Metapoetics: Definitions of Poetics
(A slightly earlier version of these may be read here. I reproduce the first few here only)
Poetics is the product of the process of reflection upon writings, and upon the act of writing, gathering from the past and from others, speculatively casting into the future.
Poetics is a discipline, though a flexible one.
Poetics is a discourse, though an intermittent mercurial one.
Poetics is a writer-centred, self-organising activity.
Poetics is a way of letting writers question what they think they know.
Poetics is a way of allowing creative writing dialogue with itself, beyond the monologic of commentary or reflection.
Poetics exists for oneself and for others, to produce, to quote Rachel Blau DuPlessis, ‘a permission to continue’. (DuPlessis 1990: 156)
Poetics is not theory in the ordinary rationalistic sense.
‘Poetics don’t explain; they redress and address.’ (Bernstein 1992: 160)
Poetics is not practice in the ordinary empirical sense.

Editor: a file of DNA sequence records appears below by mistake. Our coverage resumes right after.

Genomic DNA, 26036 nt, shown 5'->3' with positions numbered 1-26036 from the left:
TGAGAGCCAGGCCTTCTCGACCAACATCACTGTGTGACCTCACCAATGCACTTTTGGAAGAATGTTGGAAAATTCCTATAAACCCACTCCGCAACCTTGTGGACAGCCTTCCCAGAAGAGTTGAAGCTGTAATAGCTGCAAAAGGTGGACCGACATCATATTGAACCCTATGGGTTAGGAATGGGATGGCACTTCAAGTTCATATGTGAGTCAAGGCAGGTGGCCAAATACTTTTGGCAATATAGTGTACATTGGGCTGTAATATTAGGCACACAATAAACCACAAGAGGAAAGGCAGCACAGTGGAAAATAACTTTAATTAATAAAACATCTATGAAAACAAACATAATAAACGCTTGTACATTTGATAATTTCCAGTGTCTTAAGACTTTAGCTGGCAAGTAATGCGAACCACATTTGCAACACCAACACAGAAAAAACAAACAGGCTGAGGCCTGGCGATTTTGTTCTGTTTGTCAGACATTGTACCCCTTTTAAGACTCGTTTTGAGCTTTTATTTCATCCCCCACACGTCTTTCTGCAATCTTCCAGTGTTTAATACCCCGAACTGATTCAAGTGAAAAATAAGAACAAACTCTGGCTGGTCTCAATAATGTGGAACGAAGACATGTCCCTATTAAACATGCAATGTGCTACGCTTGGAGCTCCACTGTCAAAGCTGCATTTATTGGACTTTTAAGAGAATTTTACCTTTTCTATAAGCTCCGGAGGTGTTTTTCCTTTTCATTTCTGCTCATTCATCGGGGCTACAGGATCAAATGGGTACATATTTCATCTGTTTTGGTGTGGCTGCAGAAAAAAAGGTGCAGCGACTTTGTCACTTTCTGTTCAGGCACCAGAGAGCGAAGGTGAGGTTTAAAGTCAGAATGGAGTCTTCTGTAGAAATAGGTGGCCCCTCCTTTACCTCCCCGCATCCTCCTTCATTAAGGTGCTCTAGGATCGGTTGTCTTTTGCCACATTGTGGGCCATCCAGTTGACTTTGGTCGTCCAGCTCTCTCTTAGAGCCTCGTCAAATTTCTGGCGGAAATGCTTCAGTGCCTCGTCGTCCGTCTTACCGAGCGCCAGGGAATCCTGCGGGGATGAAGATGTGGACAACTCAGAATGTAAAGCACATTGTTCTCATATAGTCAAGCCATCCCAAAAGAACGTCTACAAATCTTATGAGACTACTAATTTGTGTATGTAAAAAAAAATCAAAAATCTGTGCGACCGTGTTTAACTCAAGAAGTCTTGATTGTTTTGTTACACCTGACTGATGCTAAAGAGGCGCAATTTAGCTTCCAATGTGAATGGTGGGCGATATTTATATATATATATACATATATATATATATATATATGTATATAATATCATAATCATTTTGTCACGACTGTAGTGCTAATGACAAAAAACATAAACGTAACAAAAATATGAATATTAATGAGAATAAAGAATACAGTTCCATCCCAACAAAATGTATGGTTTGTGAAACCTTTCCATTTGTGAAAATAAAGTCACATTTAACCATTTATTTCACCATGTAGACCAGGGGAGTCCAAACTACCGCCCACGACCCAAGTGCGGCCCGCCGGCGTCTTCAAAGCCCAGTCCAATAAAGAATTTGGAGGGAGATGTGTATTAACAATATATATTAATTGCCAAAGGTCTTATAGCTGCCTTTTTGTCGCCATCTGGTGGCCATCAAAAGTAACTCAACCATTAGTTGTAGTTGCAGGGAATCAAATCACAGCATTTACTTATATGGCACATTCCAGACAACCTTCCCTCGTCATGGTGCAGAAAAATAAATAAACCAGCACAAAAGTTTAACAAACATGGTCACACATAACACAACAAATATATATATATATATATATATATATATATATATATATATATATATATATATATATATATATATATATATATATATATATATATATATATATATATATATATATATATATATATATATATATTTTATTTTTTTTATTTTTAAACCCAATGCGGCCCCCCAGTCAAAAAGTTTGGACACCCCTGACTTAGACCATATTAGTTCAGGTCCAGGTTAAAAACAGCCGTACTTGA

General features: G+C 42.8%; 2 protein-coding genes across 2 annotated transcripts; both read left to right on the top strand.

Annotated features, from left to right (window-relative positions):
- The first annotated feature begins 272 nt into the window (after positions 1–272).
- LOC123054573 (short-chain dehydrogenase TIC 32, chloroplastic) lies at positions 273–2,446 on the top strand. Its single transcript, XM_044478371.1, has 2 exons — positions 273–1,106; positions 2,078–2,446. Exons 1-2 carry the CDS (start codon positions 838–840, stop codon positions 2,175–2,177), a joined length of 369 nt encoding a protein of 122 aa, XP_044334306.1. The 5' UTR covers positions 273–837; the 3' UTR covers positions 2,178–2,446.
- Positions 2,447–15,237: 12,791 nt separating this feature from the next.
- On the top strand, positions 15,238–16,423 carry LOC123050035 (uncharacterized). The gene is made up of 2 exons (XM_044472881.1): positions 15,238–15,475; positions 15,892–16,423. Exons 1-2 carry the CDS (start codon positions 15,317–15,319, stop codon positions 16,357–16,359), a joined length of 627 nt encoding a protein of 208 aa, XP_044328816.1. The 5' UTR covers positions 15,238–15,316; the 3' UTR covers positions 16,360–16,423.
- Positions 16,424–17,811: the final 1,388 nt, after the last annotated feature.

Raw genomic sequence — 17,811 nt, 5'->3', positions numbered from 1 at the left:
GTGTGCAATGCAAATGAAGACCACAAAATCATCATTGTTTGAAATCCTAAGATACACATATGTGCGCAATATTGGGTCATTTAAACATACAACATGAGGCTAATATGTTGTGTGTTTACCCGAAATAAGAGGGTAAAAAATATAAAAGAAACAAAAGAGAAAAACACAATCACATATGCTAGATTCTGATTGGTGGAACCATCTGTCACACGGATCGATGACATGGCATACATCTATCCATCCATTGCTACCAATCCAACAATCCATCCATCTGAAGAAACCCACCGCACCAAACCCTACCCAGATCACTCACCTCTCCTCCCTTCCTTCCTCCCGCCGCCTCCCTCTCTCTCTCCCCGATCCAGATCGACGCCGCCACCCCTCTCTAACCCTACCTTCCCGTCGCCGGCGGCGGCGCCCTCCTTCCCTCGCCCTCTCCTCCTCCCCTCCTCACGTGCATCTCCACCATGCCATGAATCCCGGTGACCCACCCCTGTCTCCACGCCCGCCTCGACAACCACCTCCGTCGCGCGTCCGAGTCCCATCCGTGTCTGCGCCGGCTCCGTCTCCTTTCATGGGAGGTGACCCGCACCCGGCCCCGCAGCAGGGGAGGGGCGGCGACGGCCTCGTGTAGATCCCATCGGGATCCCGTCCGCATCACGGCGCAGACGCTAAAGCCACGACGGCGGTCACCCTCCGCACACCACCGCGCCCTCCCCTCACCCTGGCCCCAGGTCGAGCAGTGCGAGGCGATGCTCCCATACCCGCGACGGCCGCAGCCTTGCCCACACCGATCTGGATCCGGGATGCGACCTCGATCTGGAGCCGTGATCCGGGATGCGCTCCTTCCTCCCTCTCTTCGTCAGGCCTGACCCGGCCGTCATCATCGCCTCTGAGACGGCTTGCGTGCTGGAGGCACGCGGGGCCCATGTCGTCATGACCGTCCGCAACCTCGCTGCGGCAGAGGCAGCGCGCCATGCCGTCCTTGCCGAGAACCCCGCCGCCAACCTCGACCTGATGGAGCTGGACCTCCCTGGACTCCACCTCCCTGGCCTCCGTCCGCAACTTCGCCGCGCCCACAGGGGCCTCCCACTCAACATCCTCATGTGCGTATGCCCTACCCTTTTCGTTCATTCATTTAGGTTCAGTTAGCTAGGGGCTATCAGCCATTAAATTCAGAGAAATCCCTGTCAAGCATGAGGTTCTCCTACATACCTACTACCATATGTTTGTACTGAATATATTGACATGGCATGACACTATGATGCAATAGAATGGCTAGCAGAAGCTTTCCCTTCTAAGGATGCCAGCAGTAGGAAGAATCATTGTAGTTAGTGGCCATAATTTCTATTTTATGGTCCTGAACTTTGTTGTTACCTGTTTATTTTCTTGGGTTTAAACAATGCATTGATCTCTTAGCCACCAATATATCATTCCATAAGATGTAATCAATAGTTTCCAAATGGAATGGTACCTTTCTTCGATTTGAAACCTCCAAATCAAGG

Poetics could be a test of practice; but practice will test poetics.
To talk of theoretical poetics is not accurate; to talk of practical poetics is no less accurate.
Poetics involves a theory of practice, a practice of theory.
... and dozens more for your delight
here, right through to:
Poetics should be studied as such.
Poetics can stop being absorbed by the metalanguage of literary theory or criticism by asserting its own claims as a discourse, a language game with its own players, rules and purposes.
Poetics in hybrid, fragmentary, collage, playful, jokey, patapoetical, forms, avoids cooption into the explication of the writing that results.
Poetics’ function is both oriented towards, and in, new form.
Return to part one (and an index to all parts of The Necessity of Poetics) here.